It is as though our ancestors want to be found. Uncanny coincidences Olympian luck. Phenomenal fate. Tremendous intuition. Remarkable miracles. We call It, “Serendipity in Genealogy.”
Fog Shrouds the Lighthouse
“When my father was a young boy, he knew his grandmother,” said Warren Porter. “And he knew her first name was Catherine and she had a connection in Maine.” But that was all they knew. A thick fog hung about Catherine, wife of Albert H. Porter.1
In the 1910 census,3 Warren discovered a tantalizing, albeit confusing clue.
Warren found his great grandfather then lived at Fort Greble in Jamestown, Rhode Island. There, he was practicing the traditional family profession: Albert was the lighthouse keeper on Dutch Island.4
Confusingly, Albert’s wife was not the elusive Catherine, but an Irish woman named Mary. Less than two years after the enumeration, Warren’s grandfather was born. Could Mary be his real mother? Did she pass away soon after the enumerator’s visit? Were Catherine and Mary the same person? Was the Maine connection a North Atlantic red herring?
Utilizing the clue from the census, Warren and father contacted the Dutch Island Lighthouse Society. They traveled to the island several times. “We toiled for years to try to find any record of Catherine,” Warren related. They searched for a decade with no luck.
It was fitting that a visit to the lighthouse illuminated Catherine’s story. By chance, Warren’s uncle visited the lighthouse while the local paper was publishing a series about the keepers of the Dutch Island Light. By chance, he was there for the last in the series. By chance he noticed the article began with a name: “Albert Henry Porter.”5
The article contained the sad story of the years between the census and the birth of Warren’s grandfather. In the spring of 1911 Albert’s father died suddenly. It was perhaps during his travels to settle his father’s affairs that he learned of Mary’s. He confronted her when he returned and she confessed. She admitted to Albert “that before she married me she lead a fast life in New York for ten years.” She left the island in shame.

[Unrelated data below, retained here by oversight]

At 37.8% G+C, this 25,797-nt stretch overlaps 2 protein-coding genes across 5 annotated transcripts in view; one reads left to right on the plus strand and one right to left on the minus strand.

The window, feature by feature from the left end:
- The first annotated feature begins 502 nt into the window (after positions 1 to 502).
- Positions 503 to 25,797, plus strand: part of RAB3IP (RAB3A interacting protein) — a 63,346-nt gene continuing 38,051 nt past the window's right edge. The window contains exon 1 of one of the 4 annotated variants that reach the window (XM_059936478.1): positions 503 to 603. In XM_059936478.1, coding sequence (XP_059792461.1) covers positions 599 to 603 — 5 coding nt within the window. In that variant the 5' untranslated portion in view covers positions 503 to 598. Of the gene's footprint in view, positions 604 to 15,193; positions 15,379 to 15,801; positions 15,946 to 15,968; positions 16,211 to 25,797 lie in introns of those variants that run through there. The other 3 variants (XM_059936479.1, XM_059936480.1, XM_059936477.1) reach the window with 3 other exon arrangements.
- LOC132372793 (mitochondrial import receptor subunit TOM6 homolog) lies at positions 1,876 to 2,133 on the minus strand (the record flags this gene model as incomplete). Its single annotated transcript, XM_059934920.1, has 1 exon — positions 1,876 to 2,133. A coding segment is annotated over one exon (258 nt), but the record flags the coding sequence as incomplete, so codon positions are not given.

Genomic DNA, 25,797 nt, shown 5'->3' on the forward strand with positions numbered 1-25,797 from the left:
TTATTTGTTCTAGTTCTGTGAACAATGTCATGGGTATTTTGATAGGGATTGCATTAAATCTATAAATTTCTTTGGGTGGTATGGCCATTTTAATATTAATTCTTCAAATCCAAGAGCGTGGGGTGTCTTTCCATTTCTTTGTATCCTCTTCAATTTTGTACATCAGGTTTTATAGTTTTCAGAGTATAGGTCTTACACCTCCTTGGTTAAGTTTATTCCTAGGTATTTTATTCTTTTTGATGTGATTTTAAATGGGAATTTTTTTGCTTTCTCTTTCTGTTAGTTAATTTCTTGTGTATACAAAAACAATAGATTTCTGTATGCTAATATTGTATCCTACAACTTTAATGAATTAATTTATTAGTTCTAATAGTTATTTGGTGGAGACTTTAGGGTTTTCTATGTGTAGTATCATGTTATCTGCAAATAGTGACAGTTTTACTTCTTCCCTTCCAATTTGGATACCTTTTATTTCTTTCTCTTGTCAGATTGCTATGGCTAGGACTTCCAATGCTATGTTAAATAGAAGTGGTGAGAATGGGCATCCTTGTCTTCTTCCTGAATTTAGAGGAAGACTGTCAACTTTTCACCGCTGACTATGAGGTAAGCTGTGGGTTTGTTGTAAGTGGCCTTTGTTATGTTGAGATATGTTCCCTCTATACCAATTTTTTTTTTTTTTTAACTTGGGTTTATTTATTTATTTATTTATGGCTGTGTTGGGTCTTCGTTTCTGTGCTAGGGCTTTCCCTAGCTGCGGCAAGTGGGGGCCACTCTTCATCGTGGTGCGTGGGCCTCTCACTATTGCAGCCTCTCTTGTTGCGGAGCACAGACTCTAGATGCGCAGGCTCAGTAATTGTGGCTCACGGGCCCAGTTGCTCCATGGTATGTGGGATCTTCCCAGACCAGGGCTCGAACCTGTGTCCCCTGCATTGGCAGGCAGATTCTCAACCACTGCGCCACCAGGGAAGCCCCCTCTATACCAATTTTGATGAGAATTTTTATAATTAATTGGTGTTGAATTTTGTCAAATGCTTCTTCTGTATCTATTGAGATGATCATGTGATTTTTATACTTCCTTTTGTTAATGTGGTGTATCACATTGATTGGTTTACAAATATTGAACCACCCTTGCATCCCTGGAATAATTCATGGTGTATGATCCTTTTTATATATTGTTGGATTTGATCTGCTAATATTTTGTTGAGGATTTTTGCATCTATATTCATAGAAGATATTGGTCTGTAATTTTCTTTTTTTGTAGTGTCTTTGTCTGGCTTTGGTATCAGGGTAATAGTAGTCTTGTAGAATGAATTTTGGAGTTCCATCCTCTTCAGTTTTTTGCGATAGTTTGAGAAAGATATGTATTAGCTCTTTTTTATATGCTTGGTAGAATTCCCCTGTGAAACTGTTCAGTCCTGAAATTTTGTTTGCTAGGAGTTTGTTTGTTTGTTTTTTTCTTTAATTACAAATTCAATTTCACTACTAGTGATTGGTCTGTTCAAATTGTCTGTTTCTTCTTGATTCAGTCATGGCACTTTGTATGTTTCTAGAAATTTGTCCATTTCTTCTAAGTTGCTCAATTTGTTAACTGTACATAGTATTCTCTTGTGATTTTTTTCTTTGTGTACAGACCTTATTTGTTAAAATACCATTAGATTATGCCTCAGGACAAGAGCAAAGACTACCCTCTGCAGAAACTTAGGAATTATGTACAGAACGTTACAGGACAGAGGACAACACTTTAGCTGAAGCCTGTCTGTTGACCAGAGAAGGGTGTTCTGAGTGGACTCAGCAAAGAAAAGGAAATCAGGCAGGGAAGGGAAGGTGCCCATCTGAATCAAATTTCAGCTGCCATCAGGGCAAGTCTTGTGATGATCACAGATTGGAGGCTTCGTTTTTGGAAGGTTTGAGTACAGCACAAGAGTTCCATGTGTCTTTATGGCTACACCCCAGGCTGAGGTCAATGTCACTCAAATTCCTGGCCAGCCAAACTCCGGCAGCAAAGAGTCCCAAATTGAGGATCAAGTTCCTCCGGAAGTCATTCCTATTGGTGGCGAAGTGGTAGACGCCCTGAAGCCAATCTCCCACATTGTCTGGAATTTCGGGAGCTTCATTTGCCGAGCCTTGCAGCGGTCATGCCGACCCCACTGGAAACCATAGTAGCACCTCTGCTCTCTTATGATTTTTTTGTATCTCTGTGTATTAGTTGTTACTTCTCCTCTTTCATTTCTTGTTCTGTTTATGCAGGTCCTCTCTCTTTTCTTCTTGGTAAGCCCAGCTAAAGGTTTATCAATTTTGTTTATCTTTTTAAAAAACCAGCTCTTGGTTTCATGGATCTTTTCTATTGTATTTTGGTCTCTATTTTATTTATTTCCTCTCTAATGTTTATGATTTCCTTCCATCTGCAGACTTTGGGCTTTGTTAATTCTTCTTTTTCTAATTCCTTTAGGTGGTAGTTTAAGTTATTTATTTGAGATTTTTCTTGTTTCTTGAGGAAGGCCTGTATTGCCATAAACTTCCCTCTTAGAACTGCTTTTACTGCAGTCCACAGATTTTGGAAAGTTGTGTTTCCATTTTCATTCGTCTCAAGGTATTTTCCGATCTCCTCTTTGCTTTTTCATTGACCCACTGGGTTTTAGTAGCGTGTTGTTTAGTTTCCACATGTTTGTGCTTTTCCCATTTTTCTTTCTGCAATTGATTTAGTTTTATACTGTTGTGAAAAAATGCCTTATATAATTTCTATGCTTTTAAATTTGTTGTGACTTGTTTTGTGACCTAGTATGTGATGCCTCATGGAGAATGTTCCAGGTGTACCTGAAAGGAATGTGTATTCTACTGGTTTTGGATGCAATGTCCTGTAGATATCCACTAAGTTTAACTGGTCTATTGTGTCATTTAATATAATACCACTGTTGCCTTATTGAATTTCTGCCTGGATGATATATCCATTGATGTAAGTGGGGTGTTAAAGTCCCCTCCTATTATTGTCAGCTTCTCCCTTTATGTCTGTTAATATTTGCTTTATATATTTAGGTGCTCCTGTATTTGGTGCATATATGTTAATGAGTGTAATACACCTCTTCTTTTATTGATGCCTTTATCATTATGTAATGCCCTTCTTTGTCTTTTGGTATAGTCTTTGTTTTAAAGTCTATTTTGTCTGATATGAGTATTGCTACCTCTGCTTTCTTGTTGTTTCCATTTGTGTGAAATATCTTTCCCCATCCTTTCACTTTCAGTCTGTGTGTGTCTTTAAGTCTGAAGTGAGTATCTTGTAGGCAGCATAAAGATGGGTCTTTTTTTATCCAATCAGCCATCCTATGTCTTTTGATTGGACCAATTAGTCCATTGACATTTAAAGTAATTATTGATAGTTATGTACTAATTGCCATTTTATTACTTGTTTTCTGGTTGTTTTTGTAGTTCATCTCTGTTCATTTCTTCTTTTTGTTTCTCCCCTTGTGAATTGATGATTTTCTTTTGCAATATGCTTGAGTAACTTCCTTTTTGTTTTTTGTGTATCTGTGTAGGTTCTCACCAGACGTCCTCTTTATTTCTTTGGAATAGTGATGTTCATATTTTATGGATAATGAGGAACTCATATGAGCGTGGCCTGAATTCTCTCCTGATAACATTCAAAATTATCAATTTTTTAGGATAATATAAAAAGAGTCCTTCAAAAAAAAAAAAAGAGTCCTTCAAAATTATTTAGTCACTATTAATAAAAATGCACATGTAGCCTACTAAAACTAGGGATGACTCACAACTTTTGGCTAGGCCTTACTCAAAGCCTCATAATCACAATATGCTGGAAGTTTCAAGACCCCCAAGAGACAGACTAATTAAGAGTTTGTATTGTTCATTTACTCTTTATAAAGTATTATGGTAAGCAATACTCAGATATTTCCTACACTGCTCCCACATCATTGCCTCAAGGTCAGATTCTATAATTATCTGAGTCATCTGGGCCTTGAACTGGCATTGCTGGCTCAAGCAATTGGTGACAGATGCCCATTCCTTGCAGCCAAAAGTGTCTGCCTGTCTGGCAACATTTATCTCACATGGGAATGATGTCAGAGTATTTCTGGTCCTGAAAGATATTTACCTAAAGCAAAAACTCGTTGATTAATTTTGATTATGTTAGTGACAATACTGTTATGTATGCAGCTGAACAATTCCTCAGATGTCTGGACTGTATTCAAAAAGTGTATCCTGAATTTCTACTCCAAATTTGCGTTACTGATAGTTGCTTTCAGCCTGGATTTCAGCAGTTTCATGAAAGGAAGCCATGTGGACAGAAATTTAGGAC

Albert took in his newly widowed mother and received permission to hire a housekeeper to help her. He turned to a domestic working for the fort’s doctor, Catherine Lyal of Maine.
The military soon lodged a complaint: “For some time Porter has been living in the lighthouse [with] a woman known as Catherine C. Lyal… During the time the woman has been at the Lighthouse with Porter she has had a child and the situation has become notorious.”
No wonder the family had been kept in the dark.
After the discovery, Warren noticed that Catherine Lyal had been hiding all along on the 1910 census, just three households away from Albert.
There she was, listed as a cook at the [Enders] residence and unbeknown to my father and I all these years, she had been the great-grandmother that we had struggled to find. It seems sort of eerie to look at that form and know that infidelity would soon befall the lighthouse keeper of Dutch Island light.
(Special thanks to Warren Porter for sharing his story. Thanks, Warren! Do you have a story of serendipity that you can share? Send it to AncestryInsider@gmail.com.)
1. Warren Porter, [address withheld for privacy], “Anomalies & Serendipity,” e-mail to Ancestry Insider, AncestryInsider@gmail.com, 24 February 2010.
3. 1910 U.S. census, Newport County, Rhode Island, population schedule, Jamestown Town, Army Post at Fort Greble, enumeration district 32, sheet 8-A, lines 30-1, Albert H Porter household, also line 21, Catherine L Lyal; digital image, Ancestry.com (accessed 3 July 2010); citing National Archives microfilm publication T624, roll 1437.
4. Wikipedia contributors, “Dutch Island (Rhode Island),” Wikipedia, The Free Encyclopedia (www.wikipedia.com : 25 March 2010 at 15:39); a search for “Fort Greble” places Fort Greble on Dutch Island.
5. Sue Maden and Rosemary Enright, “Keepers of the Dutch Island Light: The light is Re-lit,” The Jamestown (Rhode Island) Press, 29 October 2009, online edition (www.jamestownpress.com : accessed 3 July 2010).